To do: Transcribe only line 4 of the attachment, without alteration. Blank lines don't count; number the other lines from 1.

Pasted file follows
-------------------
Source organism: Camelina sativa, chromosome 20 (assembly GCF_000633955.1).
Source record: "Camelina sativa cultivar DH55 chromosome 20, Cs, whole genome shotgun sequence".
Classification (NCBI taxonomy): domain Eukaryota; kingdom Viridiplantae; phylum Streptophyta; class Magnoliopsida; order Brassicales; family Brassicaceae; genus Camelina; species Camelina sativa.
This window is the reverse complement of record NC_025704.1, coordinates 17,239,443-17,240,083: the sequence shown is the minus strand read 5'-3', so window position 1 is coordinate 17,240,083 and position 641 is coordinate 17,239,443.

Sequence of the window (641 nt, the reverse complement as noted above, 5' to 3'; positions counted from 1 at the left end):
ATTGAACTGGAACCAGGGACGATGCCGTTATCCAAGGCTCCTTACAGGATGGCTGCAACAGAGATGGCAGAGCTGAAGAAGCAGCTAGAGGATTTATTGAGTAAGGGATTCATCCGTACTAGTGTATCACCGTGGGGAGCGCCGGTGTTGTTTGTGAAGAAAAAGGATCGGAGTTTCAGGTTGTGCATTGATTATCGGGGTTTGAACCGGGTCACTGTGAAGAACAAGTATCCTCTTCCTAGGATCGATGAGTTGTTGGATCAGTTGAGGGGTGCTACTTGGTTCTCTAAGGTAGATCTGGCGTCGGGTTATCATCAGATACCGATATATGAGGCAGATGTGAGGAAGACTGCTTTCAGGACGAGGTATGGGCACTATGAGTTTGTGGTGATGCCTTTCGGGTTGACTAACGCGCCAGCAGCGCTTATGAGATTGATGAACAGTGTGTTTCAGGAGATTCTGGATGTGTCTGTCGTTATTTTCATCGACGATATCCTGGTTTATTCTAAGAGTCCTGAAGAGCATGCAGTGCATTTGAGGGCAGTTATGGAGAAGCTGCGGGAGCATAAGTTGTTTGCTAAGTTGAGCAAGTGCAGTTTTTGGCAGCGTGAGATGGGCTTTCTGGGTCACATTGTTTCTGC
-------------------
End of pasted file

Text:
This window is the reverse complement of record NC_025704.1, coordinates 17,239,443-17,240,083: the sequence shown is the minus strand read 5'-3', so window position 1 is coordinate 17,240,083 and position 641 is coordinate 17,239,443.